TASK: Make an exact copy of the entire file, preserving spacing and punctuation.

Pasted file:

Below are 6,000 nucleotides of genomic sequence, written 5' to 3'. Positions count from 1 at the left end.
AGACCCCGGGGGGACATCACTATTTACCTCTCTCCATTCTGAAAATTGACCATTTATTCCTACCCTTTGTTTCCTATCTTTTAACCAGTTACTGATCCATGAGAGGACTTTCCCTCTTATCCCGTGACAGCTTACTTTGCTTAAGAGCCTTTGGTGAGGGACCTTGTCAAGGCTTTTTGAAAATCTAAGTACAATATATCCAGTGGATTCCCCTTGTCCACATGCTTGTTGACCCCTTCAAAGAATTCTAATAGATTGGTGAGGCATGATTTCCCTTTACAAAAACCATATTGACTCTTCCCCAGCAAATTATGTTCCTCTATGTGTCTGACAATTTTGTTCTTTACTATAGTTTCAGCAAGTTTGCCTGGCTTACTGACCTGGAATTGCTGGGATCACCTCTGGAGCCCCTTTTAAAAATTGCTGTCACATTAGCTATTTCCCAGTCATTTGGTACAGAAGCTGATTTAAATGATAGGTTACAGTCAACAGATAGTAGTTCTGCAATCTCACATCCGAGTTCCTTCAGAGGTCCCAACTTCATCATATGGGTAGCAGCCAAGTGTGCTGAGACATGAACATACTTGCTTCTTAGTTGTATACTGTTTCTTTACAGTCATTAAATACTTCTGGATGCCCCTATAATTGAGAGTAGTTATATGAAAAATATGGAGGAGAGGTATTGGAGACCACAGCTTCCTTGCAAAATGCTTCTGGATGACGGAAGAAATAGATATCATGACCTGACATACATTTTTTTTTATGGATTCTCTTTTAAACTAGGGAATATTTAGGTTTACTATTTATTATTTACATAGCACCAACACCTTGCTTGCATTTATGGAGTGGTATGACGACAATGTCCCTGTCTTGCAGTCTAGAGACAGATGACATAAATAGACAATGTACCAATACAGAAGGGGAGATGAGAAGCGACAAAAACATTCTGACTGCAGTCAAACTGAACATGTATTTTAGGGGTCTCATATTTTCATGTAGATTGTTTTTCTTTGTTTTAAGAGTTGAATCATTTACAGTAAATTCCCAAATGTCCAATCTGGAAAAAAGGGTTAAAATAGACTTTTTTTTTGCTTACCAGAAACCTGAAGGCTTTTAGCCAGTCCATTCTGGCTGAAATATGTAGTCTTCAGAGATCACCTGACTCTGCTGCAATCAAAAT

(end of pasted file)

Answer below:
Below are 6,000 nucleotides of genomic sequence, written 5' to 3'. Positions count from 1 at the left end.
AGACCCCGGGGGGACATCACTATTTACCTCTCTCCATTCTGAAAATTGACCATTTATTCCTACCCTTTGTTTCCTATCTTTTAACCAGTTACTGATCCATGAGAGGACTTTCCCTCTTATCCCGTGACAGCTTACTTTGCTTAAGAGCCTTTGGTGAGGGACCTTGTCAAGGCTTTTTGAAAATCTAAGTACAATATATCCAGTGGATTCCCCTTGTCCACATGCTTGTTGACCCCTTCAAAGAATTCTAATAGATTGGTGAGGCATGATTTCCCTTTACAAAAACCATATTGACTCTTCCCCAGCAAATTATGTTCCTCTATGTGTCTGACAATTTTGTTCTTTACTATAGTTTCAGCAAGTTTGCCTGGCTTACTGACCTGGAATTGCTGGGATCACCTCTGGAGCCCCTTTTAAAAATTGCTGTCACATTAGCTATTTCCCAGTCATTTGGTACAGAAGCTGATTTAAATGATAGGTTACAGTCAACAGATAGTAGTTCTGCAATCTCACATCCGAGTTCCTTCAGAGGTCCCAACTTCATCATATGGGTAGCAGCCAAGTGTGCTGAGACATGAACATACTTGCTTCTTAGTTGTATACTGTTTCTTTACAGTCATTAAATACTTCTGGATGCCCCTATAATTGAGAGTAGTTATATGAAAAATATGGAGGAGAGGTATTGGAGACCACAGCTTCCTTGCAAAATGCTTCTGGATGACGGAAGAAATAGATATCATGACCTGACATACATTTTTTTTTATGGATTCTCTTTTAAACTAGGGAATATTTAGGTTTACTATTTATTATTTACATAGCACCAACACCTTGCTTGCATTTATGGAGTGGTATGACGACAATGTCCCTGTCTTGCAGTCTAGAGACAGATGACATAAATAGACAATGTACCAATACAGAAGGGGAGATGAGAAGCGACAAAAACATTCTGACTGCAGTCAAACTGAACATGTATTTTAGGGGTCTCATATTTTCATGTAGATTGTTTTTCTTTGTTTTAAGAGTTGAATCATTTACAGTAAATTCCCAAATGTCCAATCTGGAAAAAAGGGTTAAAATAGACTTTTTTTTTGCTTACCAGAAACCTGAAGGCTTTTAGCCAGTCCATTCTGGCTGAAATATGTAGTCTTCAGAGATCACCTGACTCTGCTGCAATCAAAAT